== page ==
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Hum Mol Genet. 2018 May 1;27(9):1533-1544. doi: 10.1093/hmg/ddy060.

Conditional ablation and conditional rescue models for Casq2 elucidate the role of development and of cell-type specific expression of Casq2 in the CPVT2 phenotype.

Author information

1
Division of Intramural Research, Eunice Kennedy Shriver National Institute of Child Health and Human Development, National Institutes of Health, Bethesda, MD 20892, USA.
2
Murine Phenotyping Core, National Heart, Lung, and Blood Institute, National Institutes of Health, Bethesda, MD 20892, USA.
3
Pathology Core, National Heart, Lung, and Blood Institute, National Institutes of Health, Bethesda, MD 20892, USA.
4
Division of Metabolic and Cardiovascular Sciences, Burnett School of Biomedical Sciences, College of Medicine, University of Central Florida, Orlando, FL 32827, USA.
5
Institut fuer Experimentelle und Klinische Pharmakologie und Toxikologie, Friedrich-Alexander-Universitaet Erlangen-Nuernberg, Erlangen 91054, Germany.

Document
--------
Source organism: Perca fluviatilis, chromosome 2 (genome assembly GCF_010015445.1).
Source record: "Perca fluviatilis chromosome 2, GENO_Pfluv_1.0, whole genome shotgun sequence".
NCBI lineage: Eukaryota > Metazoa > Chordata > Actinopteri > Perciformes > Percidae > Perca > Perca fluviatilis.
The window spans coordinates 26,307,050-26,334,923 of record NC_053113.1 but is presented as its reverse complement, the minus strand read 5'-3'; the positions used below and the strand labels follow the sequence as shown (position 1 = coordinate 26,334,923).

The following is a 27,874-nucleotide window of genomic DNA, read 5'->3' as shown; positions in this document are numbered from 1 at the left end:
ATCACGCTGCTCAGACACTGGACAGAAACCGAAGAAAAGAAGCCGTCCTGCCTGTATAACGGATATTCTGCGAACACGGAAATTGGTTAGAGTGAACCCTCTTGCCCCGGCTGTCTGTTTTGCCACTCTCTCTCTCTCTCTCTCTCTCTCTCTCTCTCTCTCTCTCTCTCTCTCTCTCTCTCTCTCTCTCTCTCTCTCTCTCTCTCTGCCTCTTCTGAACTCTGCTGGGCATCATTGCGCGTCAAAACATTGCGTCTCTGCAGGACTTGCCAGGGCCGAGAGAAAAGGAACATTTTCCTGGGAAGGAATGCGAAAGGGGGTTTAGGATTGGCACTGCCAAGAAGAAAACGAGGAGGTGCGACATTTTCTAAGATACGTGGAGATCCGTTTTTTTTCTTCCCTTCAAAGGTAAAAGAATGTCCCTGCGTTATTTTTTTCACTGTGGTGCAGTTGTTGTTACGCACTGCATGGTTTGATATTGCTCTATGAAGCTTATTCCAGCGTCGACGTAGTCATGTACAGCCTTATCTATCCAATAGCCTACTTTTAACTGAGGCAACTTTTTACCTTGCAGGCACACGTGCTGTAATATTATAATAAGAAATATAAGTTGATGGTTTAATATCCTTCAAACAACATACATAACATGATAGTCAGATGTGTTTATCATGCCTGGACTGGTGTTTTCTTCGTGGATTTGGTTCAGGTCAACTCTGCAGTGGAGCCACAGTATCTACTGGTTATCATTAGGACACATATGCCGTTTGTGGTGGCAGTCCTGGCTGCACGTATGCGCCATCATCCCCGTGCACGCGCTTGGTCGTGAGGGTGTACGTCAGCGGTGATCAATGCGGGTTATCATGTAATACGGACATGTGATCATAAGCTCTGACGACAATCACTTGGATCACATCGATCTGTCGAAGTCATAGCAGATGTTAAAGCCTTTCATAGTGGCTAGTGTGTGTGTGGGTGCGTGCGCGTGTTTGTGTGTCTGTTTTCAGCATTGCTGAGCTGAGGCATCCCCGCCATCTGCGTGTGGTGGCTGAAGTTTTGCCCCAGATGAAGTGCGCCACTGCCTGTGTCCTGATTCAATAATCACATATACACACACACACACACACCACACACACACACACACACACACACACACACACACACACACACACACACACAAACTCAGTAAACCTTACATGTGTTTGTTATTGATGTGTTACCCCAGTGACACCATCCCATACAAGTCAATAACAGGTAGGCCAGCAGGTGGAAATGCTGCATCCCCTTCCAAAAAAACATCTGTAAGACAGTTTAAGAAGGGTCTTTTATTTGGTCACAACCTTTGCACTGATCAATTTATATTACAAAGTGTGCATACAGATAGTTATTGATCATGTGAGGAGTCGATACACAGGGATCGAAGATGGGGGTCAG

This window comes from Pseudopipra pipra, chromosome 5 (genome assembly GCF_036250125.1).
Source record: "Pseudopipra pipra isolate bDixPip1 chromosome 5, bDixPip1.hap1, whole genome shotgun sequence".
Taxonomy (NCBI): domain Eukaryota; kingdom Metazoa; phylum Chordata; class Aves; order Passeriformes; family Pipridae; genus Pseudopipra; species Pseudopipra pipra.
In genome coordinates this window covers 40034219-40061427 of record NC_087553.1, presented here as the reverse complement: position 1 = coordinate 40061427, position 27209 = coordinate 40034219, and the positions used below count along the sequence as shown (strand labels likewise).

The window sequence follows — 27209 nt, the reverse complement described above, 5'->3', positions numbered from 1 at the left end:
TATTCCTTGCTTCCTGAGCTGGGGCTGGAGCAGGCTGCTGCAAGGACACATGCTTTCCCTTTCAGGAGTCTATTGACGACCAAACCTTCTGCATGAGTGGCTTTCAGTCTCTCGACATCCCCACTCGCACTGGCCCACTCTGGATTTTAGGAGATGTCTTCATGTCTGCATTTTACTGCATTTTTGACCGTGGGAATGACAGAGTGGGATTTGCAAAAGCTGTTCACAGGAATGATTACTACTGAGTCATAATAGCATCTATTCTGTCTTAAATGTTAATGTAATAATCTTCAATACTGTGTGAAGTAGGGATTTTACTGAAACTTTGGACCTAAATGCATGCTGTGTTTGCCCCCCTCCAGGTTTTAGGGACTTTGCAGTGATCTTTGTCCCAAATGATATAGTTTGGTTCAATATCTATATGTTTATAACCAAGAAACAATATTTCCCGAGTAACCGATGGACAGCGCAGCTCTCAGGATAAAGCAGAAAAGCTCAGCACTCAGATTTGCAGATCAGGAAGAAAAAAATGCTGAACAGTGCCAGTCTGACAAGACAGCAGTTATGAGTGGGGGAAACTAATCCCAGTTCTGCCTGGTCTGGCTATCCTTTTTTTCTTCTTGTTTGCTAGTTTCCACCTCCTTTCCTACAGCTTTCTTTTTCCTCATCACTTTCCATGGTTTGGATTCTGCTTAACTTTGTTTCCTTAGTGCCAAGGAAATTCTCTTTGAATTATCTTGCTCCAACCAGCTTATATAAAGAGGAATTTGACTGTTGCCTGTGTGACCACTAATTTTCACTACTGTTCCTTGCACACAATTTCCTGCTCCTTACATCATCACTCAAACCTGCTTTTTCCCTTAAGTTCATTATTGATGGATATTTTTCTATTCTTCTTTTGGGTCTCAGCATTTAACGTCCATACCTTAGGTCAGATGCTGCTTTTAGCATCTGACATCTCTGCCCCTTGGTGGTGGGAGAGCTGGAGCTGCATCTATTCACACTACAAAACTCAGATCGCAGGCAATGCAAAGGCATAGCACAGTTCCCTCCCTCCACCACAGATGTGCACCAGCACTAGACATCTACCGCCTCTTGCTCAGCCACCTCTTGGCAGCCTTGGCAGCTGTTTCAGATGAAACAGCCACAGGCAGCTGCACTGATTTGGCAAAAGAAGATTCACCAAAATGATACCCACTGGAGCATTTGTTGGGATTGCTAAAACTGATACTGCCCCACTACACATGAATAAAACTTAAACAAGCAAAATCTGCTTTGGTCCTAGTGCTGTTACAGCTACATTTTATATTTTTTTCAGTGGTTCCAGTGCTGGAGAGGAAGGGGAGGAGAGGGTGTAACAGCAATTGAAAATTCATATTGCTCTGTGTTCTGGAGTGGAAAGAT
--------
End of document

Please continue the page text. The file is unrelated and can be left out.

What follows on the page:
6
Division of Clinical Pharmacology, Vanderbilt University Medical Center, Nashville, TN 37232, USA.
7
Division of Intramural Research, National Heart, Lung, and Blood Institute, National Institutes of Health, Bethesda, MD 20892, USA.

Abstract

Cardiac calsequestrin (Casq2) associates with the ryanodine receptor 2 channel in the junctional sarcoplasmic reticulum to regulate Ca2+ release into the cytoplasm. Patients carrying mutations in CASQ2 display low resting heart rates under basal conditions and stress-induced polymorphic ventricular tachycardia (CPVT). In this study, we generate and characterize novel conditional deletion and conditional rescue mouse models to test the influence of developmental programs on the heart rate and CPVT phenotypes. We also compare the requirements for Casq2 function in the cardiac conduction system (CCS) and in working cardiomyocytes. Our study shows that the CPVT phenotype is dependent upon concurrent loss of Casq2 function in both the CCS and in working cardiomyocytes. Accordingly, restoration of Casq2 in only the CCS prevents CPVT. In addition, occurrence of CPVT is independent of the developmental history of Casq2-deficiency. In contrast, resting heart rate depends upon Casq2 gene activity only in the CCS and upon developmental history. Finally, our data support a model where low basal heart rate is a significant risk factor for CPVT.

PMID:
29452352
PMCID:
PMC5905597
DOI:
10.1093/hmg/ddy060
[Indexed for MEDLINE]
Free PMC Article

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